Tuesday, 25 March 2014

Manborg (2011)

Manborg is, basically, every cheap action/sci-fi movie that ever went straight to videotape in the 1980s. It was made for a ridiculously small amount of money, and relies on a lot of goodwill from viewers, but if you share the affection for those halcyon days of big box VHS gems then you should enjoy Manborg as much as I did. In fact, my rating here is a baseline. I already want to rewatch the movie, and I'm sure that it's a film that just gets better on repeat viewings.

Matthew Kennedy IS Manborg. He's part man, part machine, all hero. Sort of. It's not long until he finds himself in trouble, and in a prison that's overseen by The Baron (Jeremy Gillespie). Prisoners are taken from their cells when required to compete in battles that almost always end in death, but Manborg has an edge that other prisoners never had. His very manborg-ness. Battling alongside a few other incarcerated folks (#1 Man, played by Ludwig Lee, Justice, played by Conor Sweeney, and Mina, played by Meredith Sweeney), it's not long until a plan is hatched that may lead to freedom and the downfall of a great evil.

Directed by Steve Kostanski, who also wrote the script with Gillespie (which may explain why The Baron gets so many great lines), Manborg is chock full of so many references and homages to past cinematic "gems" that to list them all would be almost impossible, by my reckoning. It may have been made on a budget that doesn't look much bigger than my monthly pay, but that doesn't stop it from packing in more cinematic reference points, heart and sheer entertainment than most movies that have millions of dollars to play around with. Necessity is the mother of invention, and despite often looking cheap it has to be said that these guys can make their budget stretch a hell of a long way.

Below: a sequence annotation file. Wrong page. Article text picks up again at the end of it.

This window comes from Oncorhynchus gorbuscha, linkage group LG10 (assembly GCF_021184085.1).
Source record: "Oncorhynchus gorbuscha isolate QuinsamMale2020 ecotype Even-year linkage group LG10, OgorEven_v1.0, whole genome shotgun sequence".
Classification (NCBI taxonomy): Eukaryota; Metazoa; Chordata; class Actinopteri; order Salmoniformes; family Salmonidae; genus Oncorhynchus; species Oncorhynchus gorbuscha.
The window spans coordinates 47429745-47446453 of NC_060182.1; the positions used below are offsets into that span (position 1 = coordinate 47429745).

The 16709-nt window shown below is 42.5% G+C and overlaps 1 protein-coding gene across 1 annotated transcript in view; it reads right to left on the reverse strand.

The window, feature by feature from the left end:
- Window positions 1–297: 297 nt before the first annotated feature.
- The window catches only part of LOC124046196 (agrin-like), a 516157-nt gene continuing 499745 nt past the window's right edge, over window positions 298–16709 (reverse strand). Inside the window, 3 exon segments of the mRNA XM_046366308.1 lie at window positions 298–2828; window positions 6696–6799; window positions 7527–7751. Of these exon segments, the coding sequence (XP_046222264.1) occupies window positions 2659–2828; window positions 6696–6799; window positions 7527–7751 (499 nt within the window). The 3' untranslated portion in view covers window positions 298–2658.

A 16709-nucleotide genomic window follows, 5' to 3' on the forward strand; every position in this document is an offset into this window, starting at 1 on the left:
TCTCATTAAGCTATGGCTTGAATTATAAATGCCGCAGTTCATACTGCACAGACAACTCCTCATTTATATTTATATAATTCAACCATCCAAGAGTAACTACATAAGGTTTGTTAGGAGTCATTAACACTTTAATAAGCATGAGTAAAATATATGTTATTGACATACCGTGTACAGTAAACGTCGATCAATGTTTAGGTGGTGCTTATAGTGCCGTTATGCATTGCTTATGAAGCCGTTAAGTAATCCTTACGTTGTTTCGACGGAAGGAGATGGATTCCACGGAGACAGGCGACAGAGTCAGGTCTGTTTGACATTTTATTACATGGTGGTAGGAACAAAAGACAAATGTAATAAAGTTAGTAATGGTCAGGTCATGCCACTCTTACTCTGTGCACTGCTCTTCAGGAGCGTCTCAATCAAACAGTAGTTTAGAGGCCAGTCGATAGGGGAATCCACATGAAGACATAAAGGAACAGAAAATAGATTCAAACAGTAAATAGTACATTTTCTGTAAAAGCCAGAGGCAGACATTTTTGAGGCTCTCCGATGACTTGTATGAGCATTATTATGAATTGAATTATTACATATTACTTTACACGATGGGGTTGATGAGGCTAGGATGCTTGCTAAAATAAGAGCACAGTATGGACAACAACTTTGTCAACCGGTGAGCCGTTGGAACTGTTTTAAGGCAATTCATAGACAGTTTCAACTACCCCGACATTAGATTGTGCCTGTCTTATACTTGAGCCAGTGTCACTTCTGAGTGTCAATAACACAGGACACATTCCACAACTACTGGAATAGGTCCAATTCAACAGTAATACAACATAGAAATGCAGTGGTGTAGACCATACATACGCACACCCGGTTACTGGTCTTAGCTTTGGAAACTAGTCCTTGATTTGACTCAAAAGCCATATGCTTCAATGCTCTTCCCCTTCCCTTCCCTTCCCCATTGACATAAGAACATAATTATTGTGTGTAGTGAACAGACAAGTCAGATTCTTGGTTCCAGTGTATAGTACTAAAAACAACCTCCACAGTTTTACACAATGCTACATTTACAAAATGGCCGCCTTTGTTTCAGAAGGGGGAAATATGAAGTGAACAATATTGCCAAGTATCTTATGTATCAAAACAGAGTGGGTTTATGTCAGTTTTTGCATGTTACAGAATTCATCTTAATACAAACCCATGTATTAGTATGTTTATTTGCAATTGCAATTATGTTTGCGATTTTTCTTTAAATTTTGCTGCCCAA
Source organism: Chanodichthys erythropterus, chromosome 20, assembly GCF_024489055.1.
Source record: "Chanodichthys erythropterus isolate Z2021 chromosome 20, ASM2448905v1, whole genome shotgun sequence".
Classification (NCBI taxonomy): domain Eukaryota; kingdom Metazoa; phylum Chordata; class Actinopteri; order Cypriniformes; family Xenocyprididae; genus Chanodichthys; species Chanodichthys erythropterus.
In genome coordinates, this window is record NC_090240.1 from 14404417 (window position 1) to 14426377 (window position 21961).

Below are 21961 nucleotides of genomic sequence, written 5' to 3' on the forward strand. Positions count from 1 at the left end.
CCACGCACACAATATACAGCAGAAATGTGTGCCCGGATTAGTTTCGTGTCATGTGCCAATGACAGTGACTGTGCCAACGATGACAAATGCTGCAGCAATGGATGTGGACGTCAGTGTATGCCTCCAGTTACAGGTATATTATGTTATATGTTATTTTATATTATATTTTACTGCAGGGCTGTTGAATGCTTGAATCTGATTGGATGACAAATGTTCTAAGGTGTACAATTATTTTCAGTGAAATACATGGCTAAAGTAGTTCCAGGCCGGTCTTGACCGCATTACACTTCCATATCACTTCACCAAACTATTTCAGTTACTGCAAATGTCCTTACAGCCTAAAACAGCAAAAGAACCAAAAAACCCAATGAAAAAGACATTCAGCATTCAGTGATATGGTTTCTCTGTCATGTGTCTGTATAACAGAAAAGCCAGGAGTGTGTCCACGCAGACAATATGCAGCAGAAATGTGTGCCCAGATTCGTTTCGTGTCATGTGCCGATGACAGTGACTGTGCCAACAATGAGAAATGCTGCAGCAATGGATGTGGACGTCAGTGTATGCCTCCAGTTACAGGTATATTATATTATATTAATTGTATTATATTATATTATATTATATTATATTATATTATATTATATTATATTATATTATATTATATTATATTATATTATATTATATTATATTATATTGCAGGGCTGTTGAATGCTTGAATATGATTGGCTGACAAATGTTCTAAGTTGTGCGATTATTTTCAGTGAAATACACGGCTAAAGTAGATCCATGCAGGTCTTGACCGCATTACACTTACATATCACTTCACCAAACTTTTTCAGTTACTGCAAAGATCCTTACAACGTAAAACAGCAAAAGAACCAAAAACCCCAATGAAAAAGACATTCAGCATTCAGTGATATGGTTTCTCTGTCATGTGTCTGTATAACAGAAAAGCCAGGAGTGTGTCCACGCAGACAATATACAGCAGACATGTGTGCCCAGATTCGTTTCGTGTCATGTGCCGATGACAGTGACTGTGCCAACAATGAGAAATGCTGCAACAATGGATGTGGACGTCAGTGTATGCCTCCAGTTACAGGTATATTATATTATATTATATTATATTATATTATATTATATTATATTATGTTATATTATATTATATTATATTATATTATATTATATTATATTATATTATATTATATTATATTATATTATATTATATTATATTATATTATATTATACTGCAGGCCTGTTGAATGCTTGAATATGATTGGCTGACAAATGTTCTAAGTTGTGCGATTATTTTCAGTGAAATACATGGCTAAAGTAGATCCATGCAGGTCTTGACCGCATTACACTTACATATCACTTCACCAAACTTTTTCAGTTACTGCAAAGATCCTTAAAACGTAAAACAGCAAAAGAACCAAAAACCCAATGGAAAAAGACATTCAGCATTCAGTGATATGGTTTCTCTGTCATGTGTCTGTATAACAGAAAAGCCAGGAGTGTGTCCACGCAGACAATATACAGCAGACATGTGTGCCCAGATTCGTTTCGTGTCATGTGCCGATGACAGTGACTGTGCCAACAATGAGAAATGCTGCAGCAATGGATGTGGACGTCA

Kennedy is good in the lead role, but the most fun is had by Lee and both Sweeneys, with Gillespie also creating a lot of laughs every time he appears as the Baron. If someone stumbles across Manborg, somehow, with no prior knowledge of it then I am sure that they will rate it as a worthless piece of trash, and also dismiss the main performances. But knowing what movies are being homaged, and knowing that the cast are all serving the material in the way that they rattle off numerous hilarious cliches, allows greater appreciation of the effort being made by everyone.

If you dig the humour running throughout Manborg then you'll be won over within the first few minutes. If you don't understand how anyone could enjoy the movie then nothing will convince you of its merits.



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